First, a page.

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Developing a new model for housing

Chen Jie and Liu Wendao | Updated: 2021-12-17 08:10


The recently concluded Central Economic Work Conference paid special attention to the real estate industry, especially because the near collapse of property giant Evergrande has caused panic across the industry in China and alarmed stock exchanges around the world.

Many analysts expected the economic work conference to substantially relax the stringent property market regulations in force since 2016, and intensify the on-going deleveraging of the real estate sector. Instead, the conference just pledged to stabilize the economy while pursuing higher-quality development in 2022. Talking about the property sector, though, the conference reiterated that "housing is for living in, not for speculation", indicating that the government is still trying to curb speculation in the sector and keep a lid on housing prices.

Yet the statement issued by the conference has a seemingly softer tone, in some places, when referring to the property market, even saying the realty sector could be encouraged if it "caters to meet the reasonable demand of homebuyers". The statement urged local governments to adopt city-specific policies to facilitate the healthy development of the real estate sector, and said that the government is "exploring a new development model" for the sector.

The fact that the government is exploring a new development model for the realty sector reflects the Chinese leadership's dissatisfaction with the current development model. China's housing sector plays a crucial role in the national economy and has been a key driver of growth since the initiation of market-oriented reform in the urban housing industry in the late 1990s. Despite that, the industry has been viewed as a major source of systemic financial risks, largely due to the traditional development model of the Chinese real estate sector.

The traditional model has three principal features: high-leverage financing, high-turnover operation and high-speed growth. By adopting the high-leverage financing and high-turnover operation models, developers can achieve high-speed growth during upward market trends but may become very vulnerable when the market is in decline and easily get mired in debt. And this is exactly the reason behind Evergrande's default crisis.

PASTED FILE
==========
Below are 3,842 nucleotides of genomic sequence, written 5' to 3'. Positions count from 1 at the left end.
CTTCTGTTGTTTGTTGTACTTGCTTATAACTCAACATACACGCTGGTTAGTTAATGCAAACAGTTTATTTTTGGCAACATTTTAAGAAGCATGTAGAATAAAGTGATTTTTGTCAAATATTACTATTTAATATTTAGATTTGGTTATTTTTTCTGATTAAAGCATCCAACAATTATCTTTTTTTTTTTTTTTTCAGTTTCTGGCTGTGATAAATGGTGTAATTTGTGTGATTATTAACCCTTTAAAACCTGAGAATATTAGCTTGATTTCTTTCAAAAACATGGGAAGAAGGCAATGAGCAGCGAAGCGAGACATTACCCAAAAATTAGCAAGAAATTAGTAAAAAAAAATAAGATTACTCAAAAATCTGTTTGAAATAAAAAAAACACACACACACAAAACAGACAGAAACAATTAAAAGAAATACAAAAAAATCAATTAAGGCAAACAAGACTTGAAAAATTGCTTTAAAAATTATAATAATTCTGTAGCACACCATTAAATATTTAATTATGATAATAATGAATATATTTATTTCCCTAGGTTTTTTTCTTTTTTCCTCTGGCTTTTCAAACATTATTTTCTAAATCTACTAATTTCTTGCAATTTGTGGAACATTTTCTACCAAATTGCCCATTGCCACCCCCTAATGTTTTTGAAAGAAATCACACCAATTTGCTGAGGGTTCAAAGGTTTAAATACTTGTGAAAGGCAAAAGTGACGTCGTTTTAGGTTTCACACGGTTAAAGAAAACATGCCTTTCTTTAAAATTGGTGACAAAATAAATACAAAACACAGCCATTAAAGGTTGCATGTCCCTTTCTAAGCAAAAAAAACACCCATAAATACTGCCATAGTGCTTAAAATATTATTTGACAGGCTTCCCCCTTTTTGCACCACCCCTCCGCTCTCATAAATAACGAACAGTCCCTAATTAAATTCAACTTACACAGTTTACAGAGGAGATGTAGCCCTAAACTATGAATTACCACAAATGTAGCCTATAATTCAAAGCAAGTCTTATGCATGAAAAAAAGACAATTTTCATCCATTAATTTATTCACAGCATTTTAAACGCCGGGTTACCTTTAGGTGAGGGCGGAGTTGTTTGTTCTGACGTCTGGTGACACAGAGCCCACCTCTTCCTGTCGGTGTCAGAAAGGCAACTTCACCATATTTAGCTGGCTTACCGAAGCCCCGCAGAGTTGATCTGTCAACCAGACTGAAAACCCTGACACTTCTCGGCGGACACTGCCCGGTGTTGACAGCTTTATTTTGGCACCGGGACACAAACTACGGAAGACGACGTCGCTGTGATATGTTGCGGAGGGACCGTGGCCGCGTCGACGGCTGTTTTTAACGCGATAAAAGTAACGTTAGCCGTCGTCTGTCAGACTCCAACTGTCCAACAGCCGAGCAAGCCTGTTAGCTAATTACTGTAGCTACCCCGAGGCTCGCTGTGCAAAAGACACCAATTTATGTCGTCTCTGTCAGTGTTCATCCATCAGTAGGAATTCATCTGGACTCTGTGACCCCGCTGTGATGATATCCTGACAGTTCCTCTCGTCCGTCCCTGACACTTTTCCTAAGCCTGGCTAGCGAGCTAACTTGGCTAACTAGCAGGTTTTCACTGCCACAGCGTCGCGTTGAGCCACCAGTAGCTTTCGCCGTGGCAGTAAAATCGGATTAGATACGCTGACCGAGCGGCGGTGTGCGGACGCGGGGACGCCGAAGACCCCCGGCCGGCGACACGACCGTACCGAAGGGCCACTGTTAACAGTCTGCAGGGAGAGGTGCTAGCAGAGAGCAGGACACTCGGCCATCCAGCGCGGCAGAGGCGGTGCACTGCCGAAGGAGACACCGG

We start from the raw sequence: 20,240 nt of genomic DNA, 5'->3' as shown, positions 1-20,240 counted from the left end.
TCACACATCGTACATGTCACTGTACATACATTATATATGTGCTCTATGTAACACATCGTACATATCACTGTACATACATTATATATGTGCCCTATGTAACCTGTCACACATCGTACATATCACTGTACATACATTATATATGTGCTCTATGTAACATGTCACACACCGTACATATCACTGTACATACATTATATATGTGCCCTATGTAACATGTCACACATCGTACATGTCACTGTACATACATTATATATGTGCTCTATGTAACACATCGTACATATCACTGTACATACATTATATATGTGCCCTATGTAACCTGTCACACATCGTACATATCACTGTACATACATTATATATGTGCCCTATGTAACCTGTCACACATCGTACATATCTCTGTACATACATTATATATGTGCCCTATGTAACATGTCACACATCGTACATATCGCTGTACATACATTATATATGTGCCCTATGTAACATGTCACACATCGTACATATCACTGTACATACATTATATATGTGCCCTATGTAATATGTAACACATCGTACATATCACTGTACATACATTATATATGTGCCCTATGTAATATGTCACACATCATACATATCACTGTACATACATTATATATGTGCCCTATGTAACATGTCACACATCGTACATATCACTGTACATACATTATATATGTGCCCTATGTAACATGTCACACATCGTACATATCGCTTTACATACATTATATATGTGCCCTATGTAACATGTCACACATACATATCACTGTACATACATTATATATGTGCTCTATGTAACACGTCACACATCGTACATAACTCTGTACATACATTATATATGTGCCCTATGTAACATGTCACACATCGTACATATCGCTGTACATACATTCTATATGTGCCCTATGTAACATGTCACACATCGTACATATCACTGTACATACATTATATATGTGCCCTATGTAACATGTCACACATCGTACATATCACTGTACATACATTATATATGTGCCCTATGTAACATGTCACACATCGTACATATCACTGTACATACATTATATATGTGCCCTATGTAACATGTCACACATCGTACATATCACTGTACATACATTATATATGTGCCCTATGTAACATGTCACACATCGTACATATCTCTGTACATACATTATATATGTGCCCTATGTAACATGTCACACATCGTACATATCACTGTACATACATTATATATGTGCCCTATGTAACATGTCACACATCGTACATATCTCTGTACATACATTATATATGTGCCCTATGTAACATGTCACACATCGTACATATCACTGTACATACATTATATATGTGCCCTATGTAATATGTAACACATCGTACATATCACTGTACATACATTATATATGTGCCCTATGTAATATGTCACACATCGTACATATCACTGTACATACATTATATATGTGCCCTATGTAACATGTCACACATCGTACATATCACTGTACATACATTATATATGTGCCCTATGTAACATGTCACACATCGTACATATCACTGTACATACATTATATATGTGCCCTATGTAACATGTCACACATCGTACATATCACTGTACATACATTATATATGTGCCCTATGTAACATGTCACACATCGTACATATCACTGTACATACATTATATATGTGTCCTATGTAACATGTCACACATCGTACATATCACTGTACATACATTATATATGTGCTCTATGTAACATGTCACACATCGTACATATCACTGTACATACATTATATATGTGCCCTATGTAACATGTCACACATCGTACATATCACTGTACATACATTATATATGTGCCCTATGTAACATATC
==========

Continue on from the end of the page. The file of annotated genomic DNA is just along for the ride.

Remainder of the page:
Of late, Chinese regulators have become increasingly concerned about the potential damage to the entire economy if highly-indebted property giants go bankrupt. The "three redlines" policy, aimed at deleveraging the balance sheets of property developers, was introduced last year to strictly curb bank loans to real estate developers.

Since the high-leverage financing model adopted by many Chinese realty developers is not only built on excessive loans from financial agencies but also dominated by the pre-sale system, housing mortgage loans have also been restricted in recent years.

Apart from curbing speculation in the realty sector, the government has also been exploring a new development model for the real estate sector for the past few years. For example, it has made painstaking efforts to strengthen the rental housing sector, which the conference highlighted, and initiated more government-subsidized housing projects.

While the 2017 Central Economic Work Conference emphasized the importance of developing a housing system where rental housing and home-buying are treated equally, the 2018 conference pledged to promote the healthy development of the real estate sector, and the one held in 2019 stressed the importance of increasing the supply of rental housing and building more affordable housing in metropolises, in order to help solve the housing problem.

Also, after the State Council issued the "Opinions on Accelerating the Development of Affordable Rental Housing" in July this year, many cities have accelerated the development of affordable rental housing as part of overall housing development during the 14th Five-Year Plan (2021-25) period.

The government has also experimented with allotment of more plots for building residential units. In particular, it has facilitated the marketization of rural collective land for construction, signaling the end of State-owned land's monopoly in the supply of land in urban areas. The Land Administration Law, introduced last year, allows the direct sale of rural collective land, which will alleviate the shortage of construction land in large cities and prompt developers to build rental housing at relatively lower costs, which in turn will ease the housing problem.

By allowing the construction of rental housing, not ownership housing, on rural land, the government aims to make housing relatively affordable for young people in big cities without directly disrupting the property market. In fact, the marketization of rural land for housing construction can be part of a new development model for the real estate industry.

In 2022, the government will likely explore some more development models for the real estate sector, possibly by launching some pilot programs at the local level, while the introduction of a comprehensive property tax remains a policy option.

Chen Jie is a professor at the School of International and Public Affairs, and director of the Center for Housing and Urban-Rural Development, Shanghai Jiao Tong University; and Liu Wendao is a PhD candidate at the School of International and Public Affairs, Shanghai Jiao Tong University.

The views don't necessarily reflect those of China Daily.

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